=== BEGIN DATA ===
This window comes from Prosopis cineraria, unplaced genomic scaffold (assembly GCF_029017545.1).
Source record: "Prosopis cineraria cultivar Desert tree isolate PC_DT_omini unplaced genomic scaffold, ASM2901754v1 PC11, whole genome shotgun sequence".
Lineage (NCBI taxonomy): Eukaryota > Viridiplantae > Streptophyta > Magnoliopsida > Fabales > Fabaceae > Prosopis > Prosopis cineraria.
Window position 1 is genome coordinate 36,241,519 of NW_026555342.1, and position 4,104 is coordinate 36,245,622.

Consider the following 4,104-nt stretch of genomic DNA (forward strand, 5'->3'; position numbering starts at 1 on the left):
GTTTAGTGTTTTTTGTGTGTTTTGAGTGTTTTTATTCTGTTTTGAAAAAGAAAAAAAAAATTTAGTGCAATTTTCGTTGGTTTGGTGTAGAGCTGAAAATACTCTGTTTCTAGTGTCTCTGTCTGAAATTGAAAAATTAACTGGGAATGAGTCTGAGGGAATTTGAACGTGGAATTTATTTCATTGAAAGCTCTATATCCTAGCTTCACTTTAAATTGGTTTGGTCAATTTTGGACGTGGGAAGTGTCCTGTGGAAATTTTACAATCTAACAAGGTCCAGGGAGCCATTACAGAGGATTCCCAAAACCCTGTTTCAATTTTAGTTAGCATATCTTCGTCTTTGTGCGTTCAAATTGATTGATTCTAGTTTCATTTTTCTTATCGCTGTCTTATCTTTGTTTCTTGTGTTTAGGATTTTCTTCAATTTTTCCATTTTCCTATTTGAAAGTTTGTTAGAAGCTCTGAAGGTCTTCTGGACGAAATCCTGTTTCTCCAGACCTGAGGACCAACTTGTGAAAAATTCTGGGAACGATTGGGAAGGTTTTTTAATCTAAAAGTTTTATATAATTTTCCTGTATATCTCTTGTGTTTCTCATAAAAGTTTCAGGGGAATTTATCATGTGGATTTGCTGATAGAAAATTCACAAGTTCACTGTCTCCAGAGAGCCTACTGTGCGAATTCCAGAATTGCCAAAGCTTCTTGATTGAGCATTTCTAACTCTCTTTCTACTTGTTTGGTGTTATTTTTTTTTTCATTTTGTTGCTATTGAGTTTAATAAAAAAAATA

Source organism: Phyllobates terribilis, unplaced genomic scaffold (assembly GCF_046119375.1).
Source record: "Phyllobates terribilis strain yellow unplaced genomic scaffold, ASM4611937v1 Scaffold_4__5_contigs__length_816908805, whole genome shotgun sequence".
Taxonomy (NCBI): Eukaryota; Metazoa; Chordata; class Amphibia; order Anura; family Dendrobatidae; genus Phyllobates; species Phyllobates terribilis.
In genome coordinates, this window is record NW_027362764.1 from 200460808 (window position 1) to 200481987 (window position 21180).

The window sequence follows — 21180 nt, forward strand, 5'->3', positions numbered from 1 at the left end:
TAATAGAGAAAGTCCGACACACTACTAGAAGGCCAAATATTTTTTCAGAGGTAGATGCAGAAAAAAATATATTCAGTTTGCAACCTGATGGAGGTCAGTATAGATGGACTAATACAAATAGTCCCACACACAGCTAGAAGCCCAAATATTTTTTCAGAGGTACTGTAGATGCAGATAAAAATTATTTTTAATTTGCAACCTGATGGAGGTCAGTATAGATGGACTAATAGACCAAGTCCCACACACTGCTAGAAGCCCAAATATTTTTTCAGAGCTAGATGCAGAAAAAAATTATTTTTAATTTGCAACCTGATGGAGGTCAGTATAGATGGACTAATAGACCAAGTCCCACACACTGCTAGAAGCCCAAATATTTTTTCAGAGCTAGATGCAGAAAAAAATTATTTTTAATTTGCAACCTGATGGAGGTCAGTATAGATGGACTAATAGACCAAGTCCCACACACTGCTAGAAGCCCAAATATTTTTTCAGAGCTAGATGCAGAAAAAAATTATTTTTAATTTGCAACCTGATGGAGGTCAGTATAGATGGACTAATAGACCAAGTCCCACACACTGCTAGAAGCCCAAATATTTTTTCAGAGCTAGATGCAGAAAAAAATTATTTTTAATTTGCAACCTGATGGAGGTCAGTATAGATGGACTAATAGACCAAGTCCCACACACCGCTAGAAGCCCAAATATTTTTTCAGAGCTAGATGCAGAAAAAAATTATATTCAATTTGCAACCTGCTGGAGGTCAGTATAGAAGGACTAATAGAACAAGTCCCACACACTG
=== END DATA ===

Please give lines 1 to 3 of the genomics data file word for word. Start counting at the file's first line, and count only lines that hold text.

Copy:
This window comes from Prosopis cineraria, unplaced genomic scaffold (assembly GCF_029017545.1).
Source record: "Prosopis cineraria cultivar Desert tree isolate PC_DT_omini unplaced genomic scaffold, ASM2901754v1 PC11, whole genome shotgun sequence".
Lineage (NCBI taxonomy): Eukaryota > Viridiplantae > Streptophyta > Magnoliopsida > Fabales > Fabaceae > Prosopis > Prosopis cineraria.